The Happiest Man In The World Eric Bibb
- 1The Happiest Man In The World03:06
- 2Toolin’ Down The Road03:22
- 3I’ll Farm For You03:49
- 4Tossin' An' Turnin'03:35
- 5Creole Café04:19
- 6Born To Be Your Man03:40
- 7Prison Of Time05:14
- 8King Size Bed02:35
- 9On The Porch04:16
- 101912 Skiing Disaster02:08
- 11Tell Ol’ Bill04:26
- 12Wish I Could Hold You Now03:56
- 13Blueberry Boy03:05
- 14You Really Got Me03:11
- 15King Size Bed01:04
Info for The Happiest Man In The World
'The Happiest Man In The World' is a tasty gumbo of new bluesy-country songs recorded in the English countryside. This stellar acoustic band is made up of musicians who have known each other for years: Eric Bibb on vocals and guitars, Petri Hakala on mandolin and mandola and Olli Haavisto on dobro and weissenborn as well as other slide instruments. The band are joined by legendary upright bassist Danny Thompson (Alexis Korner, Pentangle, Donovan, John Martyn and more). The exuberant, soulful sound at the heart of these songs makes 'The Happiest Man In The World' a delicious treat. Eric Bibb's career spans five decades, 36 albums, countless radio & TV shows and non-stop tours, making him one of the leading bluesmen of his generation.
Eric Bibb, vocals, acoustic guitars, 6-string banjo & guitalele
Danny Thompson, upright bass
Olli Haavisto, dobro, pedal steel, acoustic guitars, Hawaiian guitar
Petri Hakala, mandolin, mandola, fiddle (on track 4), guitar (on track 10)
Janne Haavisto, drums, percussion
Ulrika Pontén Bibb, backing vocals (on track 11)
May Murphy, Irish whistle (on track 13)
Michael Jerome Brown, slide & 12-string guitars (on track 14)
Pepe Ahlquist, harmonica (on track 14)
Like Josh White, Jr. — son of folk singer Josh White — singer, songwriter, and guitarist Eric Bibb was raised in the folk tradition, the son of folk singer Leon Bibb. Bibb's uncle was the world-famous jazz pianist and composer John Lewis, part of the Modern Jazz Quartet. Bibb was raised in a music-filled household, and family friends in the '50s and '60s included Pete Seeger, Odetta, Bob Dylan, and the late Paul Robeson, who was named Eric's godfather. Bibb got his first steel guitar at age seven, and some advice from Dylan that he never forgot: "keep it simple, forget all that fancy stuff." When he was 13, Bibb entered New York City's High School of Music and Art, where he studied double bass, vocals, classical guitar, and piano. When he was 16, his father asked him to play guitar in the house band for his TV talent show, Someone New.
In 1970, Bibb left New York City for Paris, where he met with guitarist Mickey Baker. There, he began to focus in on blues guitar, and, after moving to Stockholm, he became enamored with pre-war blues. He continued to write his own songs and perform during this time, and returned to New York in 1980 to pursue a career as a folk and blues singer. He moved back to Sweden five years later and continued performing, but also taught music in school. His debut, Spirit and the Blues, showcased the sounds of bouzouki, mandolin, accordion, and a gospel group, inspired by other recordings that married bluesmen like Leadbelly with gospel groups like the Golden Gate Quartet. He performed at the London Blues Festival in 1996, where he shared a set with Corey Harris and Keb' Mo', and he quickly followed up with 1997's Good Stuff. His third album, Me to You, featured performances and collaborations with some of his musical heroes, including Pops & Mavis Staples and Taj Mahal. He followed up the success of the album with tours of the U.K., U.S., Canada, France, Germany, and Sweden. He recorded and released Home to Me in 1999, Roadworks in 2000, Painting Signs and Just Like Love in 2001, and A Family Affair in 2001, which featured duets and solo tunes by Bibb and his father. Bibb joined Robert Cray on two U.S. tours in 2001 and 2002, and opened for Ray Charles in the summer of 2002. Bibb was nominated for a Grammy for "Shakin' a Tailfeather," and he has been nominated for many W.C. Handy Awards in a variety of categories.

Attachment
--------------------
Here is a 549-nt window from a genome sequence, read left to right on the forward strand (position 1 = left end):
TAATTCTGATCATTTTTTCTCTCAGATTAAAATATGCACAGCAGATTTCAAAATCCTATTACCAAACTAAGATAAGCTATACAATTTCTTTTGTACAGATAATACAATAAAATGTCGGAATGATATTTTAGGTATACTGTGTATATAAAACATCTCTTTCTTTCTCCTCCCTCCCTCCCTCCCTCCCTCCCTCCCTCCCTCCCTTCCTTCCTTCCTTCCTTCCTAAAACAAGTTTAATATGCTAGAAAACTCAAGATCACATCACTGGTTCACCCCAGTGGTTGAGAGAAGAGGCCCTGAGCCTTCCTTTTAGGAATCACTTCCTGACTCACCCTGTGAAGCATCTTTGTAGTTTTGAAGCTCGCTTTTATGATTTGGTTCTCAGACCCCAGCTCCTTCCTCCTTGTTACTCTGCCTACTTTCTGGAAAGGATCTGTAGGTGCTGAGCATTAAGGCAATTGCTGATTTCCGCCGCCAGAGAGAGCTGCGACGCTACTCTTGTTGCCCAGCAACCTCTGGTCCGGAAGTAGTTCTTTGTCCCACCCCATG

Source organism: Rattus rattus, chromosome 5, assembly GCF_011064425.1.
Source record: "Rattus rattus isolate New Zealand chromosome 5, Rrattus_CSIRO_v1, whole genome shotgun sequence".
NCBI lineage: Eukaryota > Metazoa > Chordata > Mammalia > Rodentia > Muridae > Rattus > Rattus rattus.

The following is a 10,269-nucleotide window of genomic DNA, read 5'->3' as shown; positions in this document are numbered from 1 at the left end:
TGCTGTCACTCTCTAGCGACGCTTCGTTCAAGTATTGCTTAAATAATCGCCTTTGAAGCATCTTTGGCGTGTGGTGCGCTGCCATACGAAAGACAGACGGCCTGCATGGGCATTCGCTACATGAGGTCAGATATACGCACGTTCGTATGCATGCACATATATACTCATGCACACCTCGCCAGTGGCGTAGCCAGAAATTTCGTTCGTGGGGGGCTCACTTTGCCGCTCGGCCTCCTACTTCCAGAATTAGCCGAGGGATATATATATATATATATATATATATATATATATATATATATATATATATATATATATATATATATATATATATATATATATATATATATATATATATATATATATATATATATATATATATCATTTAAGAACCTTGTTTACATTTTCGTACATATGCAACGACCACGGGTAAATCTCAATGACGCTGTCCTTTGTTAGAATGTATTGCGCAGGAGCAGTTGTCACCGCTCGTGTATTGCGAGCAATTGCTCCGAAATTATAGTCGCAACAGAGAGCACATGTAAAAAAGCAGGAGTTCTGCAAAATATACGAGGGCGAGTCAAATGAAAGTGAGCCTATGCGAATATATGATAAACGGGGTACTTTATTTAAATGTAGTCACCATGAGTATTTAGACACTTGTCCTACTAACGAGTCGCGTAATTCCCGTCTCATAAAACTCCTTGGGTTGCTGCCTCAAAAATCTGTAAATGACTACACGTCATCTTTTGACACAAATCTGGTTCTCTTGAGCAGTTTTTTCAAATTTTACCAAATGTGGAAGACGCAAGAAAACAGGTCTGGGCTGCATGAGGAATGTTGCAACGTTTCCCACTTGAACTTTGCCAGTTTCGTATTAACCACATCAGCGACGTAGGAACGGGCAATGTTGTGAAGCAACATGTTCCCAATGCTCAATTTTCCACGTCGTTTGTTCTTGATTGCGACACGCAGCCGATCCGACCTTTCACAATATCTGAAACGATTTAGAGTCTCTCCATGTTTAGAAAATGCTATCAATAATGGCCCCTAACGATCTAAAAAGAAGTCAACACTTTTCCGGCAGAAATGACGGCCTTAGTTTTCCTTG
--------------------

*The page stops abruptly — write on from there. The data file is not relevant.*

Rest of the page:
Ever the prolific songwriter, forever brimming with new musical ideas and a freshness of appreciation with no dimming in his enthusiasm for performing, Bibb has kept up a hectic schedule of performing and recording since Home to Me and A Family Affair were released in 2001. He recorded Natural Light for Earthbeat in 2003, Roadworks and Sisters and Brothers in 2004, and Friends in 2004. His late-2000s recordings include A Ship Called Love, Diamond Days, and Twelve Gates to the City in 2006, and a collaboration with his father, Praising Peace: A Tribute to Paul Robeson. Not all of Bibb's releases are available in the U.S., but most can be found via the Internet. He released a live album in 2007, An Evening with Eric Bibb, for the Telarc Blues label. 2008's Get on Board on Telarc Blues features performances by Bonnie Raitt and Ruthie Foster. Bibb describes the sounds and songs on the album best when he says, it's "a further exploration into the place where blues meets gospel and soul." Troubadour Live, recorded at a December 9, 2010 concert in Stockholm, Sweden and featuring guest guitarist Staffan Astner, was released in 2011. Jericho Road, which found Bibb working once again with long-time collaborator, producer, engineer, and multi-instrumentalist Glen Scott, appeared in 2013.